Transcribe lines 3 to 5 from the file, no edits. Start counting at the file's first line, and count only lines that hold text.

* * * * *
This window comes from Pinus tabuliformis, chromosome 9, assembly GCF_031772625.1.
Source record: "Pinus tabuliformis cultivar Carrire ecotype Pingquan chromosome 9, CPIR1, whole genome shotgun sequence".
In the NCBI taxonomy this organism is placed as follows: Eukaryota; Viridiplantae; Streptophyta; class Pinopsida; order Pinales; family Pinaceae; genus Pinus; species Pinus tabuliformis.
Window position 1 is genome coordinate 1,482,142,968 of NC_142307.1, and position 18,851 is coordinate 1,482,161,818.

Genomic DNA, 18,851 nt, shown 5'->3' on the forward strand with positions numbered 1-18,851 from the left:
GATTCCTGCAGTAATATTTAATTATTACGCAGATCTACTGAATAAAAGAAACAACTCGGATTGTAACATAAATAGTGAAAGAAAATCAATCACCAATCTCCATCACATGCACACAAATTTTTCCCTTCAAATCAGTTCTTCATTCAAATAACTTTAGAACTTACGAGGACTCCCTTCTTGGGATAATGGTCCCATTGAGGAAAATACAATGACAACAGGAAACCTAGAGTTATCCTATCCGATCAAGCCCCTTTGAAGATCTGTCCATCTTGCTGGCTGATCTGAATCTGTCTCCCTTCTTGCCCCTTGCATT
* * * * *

In the NCBI taxonomy this organism is placed as follows: Eukaryota; Viridiplantae; Streptophyta; class Pinopsida; order Pinales; family Pinaceae; genus Pinus; species Pinus tabuliformis.
Window position 1 is genome coordinate 1,482,142,968 of NC_142307.1, and position 18,851 is coordinate 1,482,161,818.

Genomic DNA, 18,851 nt, shown 5'->3' on the forward strand with positions numbered 1-18,851 from the left: